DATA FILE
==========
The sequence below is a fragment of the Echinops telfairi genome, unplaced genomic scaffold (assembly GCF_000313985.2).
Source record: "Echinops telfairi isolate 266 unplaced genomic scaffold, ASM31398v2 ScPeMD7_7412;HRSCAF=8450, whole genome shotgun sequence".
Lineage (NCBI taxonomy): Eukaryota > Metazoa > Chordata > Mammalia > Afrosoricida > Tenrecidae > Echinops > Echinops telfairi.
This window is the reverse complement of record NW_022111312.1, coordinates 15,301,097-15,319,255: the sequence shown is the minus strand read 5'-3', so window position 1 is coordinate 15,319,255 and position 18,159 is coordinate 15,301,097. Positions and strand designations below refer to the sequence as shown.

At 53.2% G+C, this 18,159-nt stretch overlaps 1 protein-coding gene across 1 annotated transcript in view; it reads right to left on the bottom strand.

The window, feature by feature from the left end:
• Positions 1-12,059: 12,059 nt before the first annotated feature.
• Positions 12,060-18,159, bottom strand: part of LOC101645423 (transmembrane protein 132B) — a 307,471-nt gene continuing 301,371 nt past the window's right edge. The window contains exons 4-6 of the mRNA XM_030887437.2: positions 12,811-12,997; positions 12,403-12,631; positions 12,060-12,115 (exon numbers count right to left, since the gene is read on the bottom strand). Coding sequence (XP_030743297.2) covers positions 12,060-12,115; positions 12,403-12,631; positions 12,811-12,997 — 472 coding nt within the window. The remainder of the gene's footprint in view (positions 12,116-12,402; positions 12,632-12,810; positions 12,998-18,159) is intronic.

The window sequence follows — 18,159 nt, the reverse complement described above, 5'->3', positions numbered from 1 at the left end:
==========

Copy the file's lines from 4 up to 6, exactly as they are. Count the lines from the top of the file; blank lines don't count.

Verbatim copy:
This window is the reverse complement of record NW_022111312.1, coordinates 15,301,097-15,319,255: the sequence shown is the minus strand read 5'-3', so window position 1 is coordinate 15,319,255 and position 18,159 is coordinate 15,301,097. Positions and strand designations below refer to the sequence as shown.

At 53.2% G+C, this 18,159-nt stretch overlaps 1 protein-coding gene across 1 annotated transcript in view; it reads right to left on the bottom strand.

The window, feature by feature from the left end: